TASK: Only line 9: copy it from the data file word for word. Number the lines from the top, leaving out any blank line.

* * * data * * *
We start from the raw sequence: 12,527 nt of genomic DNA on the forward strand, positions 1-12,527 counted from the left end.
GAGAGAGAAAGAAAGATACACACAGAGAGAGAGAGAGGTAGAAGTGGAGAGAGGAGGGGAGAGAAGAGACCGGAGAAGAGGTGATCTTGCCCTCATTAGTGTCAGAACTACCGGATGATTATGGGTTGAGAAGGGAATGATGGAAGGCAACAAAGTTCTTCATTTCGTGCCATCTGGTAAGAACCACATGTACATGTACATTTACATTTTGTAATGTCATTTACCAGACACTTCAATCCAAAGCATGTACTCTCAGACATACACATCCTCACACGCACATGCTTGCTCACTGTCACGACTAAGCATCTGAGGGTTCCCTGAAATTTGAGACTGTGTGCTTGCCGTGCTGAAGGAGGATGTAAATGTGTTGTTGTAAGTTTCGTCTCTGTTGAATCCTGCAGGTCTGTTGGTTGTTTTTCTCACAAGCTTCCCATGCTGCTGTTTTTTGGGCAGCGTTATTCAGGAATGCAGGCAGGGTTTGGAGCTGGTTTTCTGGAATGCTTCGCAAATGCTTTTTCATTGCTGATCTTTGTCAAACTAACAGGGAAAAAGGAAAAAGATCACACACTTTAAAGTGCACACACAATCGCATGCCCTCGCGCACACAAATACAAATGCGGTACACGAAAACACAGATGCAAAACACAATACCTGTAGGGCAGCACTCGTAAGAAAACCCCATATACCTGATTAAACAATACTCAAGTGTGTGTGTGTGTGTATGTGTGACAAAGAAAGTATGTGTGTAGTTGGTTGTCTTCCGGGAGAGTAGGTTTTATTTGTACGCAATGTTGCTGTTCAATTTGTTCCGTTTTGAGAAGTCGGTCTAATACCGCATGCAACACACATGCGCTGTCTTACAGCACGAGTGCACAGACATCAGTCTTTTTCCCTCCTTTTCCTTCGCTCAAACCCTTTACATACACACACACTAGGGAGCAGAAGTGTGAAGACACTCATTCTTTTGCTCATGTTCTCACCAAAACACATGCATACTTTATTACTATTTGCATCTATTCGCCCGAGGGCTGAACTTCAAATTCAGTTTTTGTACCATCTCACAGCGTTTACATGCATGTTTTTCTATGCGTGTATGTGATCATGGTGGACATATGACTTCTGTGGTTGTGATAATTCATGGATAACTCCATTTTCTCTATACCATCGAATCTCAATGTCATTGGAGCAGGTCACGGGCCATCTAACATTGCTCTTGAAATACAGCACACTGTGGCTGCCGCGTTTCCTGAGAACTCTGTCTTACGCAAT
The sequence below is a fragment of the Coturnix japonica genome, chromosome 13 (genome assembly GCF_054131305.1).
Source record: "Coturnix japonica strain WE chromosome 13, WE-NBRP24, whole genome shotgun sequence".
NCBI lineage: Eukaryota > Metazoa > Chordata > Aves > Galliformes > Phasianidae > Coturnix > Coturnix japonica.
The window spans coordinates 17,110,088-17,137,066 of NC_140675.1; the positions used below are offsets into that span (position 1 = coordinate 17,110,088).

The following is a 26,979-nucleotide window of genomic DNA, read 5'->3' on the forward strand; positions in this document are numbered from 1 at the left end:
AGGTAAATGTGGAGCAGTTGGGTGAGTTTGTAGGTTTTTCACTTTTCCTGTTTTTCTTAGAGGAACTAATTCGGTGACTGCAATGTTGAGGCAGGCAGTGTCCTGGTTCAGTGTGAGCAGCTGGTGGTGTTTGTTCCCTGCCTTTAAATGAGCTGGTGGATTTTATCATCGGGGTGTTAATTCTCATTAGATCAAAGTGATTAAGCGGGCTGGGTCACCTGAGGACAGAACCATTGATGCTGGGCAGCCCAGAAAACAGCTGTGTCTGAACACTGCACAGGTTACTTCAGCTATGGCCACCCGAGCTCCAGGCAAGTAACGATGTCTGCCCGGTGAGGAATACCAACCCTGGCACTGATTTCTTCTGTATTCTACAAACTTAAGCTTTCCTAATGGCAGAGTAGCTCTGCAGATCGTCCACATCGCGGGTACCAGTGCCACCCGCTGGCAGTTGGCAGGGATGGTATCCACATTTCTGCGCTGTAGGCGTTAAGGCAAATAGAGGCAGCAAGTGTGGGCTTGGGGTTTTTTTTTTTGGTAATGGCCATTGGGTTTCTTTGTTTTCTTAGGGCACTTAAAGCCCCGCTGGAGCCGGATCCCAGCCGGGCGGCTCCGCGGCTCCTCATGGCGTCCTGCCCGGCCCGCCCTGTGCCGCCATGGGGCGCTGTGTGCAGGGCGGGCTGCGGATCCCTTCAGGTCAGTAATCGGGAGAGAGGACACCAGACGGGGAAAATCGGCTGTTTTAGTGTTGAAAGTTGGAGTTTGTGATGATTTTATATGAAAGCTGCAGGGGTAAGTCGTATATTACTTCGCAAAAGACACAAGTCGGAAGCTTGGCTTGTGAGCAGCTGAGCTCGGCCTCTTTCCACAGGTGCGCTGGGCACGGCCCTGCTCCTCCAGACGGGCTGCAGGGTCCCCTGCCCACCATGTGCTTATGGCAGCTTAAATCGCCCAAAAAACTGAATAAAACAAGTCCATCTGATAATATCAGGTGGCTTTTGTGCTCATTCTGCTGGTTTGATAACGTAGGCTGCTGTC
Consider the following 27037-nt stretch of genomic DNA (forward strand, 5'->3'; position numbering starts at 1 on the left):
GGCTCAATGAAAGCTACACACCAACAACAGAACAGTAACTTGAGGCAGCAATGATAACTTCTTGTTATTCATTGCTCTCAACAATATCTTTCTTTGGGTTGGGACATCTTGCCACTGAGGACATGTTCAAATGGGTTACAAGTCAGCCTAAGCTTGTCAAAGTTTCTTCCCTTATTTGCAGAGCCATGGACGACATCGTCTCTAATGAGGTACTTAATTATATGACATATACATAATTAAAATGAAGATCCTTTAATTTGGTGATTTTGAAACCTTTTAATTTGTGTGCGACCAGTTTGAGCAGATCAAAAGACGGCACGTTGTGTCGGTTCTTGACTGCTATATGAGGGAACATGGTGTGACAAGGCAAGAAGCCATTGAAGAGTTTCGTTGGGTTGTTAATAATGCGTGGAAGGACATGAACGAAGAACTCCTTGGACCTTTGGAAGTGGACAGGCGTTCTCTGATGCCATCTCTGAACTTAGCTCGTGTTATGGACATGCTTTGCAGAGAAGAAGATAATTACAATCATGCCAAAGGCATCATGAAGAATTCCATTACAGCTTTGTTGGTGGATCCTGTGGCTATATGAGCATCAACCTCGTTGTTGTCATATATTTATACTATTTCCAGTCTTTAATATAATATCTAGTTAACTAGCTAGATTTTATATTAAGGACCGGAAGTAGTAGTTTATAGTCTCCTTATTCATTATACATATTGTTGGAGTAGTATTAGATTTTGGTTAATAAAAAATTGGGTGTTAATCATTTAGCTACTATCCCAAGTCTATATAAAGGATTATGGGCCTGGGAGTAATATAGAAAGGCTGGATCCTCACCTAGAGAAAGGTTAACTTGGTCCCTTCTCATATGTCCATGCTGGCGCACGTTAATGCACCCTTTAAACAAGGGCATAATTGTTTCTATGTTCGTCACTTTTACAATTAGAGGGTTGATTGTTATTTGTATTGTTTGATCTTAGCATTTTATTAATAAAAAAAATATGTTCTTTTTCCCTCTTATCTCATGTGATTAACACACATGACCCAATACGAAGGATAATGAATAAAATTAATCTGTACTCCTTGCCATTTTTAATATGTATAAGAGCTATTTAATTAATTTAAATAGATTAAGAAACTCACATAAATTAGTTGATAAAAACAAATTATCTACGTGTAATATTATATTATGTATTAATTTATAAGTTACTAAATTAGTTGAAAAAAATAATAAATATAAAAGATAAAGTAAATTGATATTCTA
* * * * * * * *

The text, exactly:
Consider the following 27037-nt stretch of genomic DNA (forward strand, 5'->3'; position numbering starts at 1 on the left):